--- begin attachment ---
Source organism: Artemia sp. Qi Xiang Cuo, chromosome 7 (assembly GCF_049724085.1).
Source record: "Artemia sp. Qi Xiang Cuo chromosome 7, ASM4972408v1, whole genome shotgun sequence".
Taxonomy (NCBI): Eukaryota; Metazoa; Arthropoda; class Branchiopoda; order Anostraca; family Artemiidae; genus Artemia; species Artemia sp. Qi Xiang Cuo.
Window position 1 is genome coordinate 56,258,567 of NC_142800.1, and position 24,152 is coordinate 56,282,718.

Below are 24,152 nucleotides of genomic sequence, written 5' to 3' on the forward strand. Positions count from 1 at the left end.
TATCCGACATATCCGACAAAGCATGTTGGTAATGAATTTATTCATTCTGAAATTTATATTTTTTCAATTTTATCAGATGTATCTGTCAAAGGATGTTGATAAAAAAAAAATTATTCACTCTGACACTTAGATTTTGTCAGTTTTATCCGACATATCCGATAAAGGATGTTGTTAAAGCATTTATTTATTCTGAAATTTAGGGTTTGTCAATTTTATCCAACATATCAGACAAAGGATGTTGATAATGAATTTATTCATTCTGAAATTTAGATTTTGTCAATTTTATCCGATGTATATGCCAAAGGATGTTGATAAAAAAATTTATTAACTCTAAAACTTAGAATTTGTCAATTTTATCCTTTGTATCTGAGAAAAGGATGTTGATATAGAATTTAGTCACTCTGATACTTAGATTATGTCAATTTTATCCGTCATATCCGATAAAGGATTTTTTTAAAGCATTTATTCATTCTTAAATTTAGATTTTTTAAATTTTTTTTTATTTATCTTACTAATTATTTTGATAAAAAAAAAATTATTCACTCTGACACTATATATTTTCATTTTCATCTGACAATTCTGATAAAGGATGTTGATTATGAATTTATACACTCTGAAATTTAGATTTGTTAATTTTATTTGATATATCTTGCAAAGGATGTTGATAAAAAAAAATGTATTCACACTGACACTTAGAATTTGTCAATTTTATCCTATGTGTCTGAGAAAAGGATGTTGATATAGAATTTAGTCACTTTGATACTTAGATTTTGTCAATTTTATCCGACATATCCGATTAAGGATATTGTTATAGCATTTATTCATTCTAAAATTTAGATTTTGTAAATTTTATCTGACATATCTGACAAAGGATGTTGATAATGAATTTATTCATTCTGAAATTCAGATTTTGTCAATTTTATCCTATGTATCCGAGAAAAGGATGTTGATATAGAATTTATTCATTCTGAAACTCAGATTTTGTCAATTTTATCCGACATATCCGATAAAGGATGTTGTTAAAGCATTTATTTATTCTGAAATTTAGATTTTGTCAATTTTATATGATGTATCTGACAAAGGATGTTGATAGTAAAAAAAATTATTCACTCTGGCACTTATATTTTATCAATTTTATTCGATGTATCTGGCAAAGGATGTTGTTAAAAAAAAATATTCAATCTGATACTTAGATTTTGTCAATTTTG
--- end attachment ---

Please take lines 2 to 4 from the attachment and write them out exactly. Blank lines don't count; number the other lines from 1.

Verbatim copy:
Source record: "Artemia sp. Qi Xiang Cuo chromosome 7, ASM4972408v1, whole genome shotgun sequence".
Taxonomy (NCBI): Eukaryota; Metazoa; Arthropoda; class Branchiopoda; order Anostraca; family Artemiidae; genus Artemia; species Artemia sp. Qi Xiang Cuo.
Window position 1 is genome coordinate 56,258,567 of NC_142800.1, and position 24,152 is coordinate 56,282,718.